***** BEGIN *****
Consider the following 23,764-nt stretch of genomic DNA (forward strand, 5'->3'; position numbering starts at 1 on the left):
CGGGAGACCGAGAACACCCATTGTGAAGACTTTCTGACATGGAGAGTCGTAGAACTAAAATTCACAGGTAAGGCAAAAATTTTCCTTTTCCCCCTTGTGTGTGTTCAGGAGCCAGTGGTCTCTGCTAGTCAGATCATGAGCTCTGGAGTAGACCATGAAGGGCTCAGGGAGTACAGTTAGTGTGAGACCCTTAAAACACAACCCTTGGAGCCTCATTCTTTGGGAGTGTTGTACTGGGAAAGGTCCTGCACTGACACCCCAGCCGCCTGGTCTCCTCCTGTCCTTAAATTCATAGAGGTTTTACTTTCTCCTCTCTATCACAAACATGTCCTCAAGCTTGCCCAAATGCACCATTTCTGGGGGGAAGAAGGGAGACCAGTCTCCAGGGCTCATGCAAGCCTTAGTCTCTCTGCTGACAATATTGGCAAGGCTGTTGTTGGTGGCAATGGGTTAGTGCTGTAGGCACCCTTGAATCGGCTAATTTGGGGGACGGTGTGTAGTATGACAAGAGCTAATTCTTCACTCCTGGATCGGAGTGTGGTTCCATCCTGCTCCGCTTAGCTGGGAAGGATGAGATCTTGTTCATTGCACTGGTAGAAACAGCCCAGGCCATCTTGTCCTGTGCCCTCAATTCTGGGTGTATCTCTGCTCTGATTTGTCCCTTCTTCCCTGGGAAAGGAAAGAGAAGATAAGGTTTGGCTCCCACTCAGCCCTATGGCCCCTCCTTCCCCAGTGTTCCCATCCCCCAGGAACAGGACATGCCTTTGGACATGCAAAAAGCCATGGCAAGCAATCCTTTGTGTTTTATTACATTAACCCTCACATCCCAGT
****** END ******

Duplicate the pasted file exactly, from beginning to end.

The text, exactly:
Consider the following 23,764-nt stretch of genomic DNA (forward strand, 5'->3'; position numbering starts at 1 on the left):
CGGGAGACCGAGAACACCCATTGTGAAGACTTTCTGACATGGAGAGTCGTAGAACTAAAATTCACAGGTAAGGCAAAAATTTTCCTTTTCCCCCTTGTGTGTGTTCAGGAGCCAGTGGTCTCTGCTAGTCAGATCATGAGCTCTGGAGTAGACCATGAAGGGCTCAGGGAGTACAGTTAGTGTGAGACCCTTAAAACACAACCCTTGGAGCCTCATTCTTTGGGAGTGTTGTACTGGGAAAGGTCCTGCACTGACACCCCAGCCGCCTGGTCTCCTCCTGTCCTTAAATTCATAGAGGTTTTACTTTCTCCTCTCTATCACAAACATGTCCTCAAGCTTGCCCAAATGCACCATTTCTGGGGGGAAGAAGGGAGACCAGTCTCCAGGGCTCATGCAAGCCTTAGTCTCTCTGCTGACAATATTGGCAAGGCTGTTGTTGGTGGCAATGGGTTAGTGCTGTAGGCACCCTTGAATCGGCTAATTTGGGGGACGGTGTGTAGTATGACAAGAGCTAATTCTTCACTCCTGGATCGGAGTGTGGTTCCATCCTGCTCCGCTTAGCTGGGAAGGATGAGATCTTGTTCATTGCACTGGTAGAAACAGCCCAGGCCATCTTGTCCTGTGCCCTCAATTCTGGGTGTATCTCTGCTCTGATTTGTCCCTTCTTCCCTGGGAAAGGAAAGAGAAGATAAGGTTTGGCTCCCACTCAGCCCTATGGCCCCTCCTTCCCCAGTGTTCCCATCCCCCAGGAACAGGACATGCCTTTGGACATGCAAAAAGCCATGGCAAGCAATCCTTTGTGTTTTATTACATTAACCCTCACATCCCAGT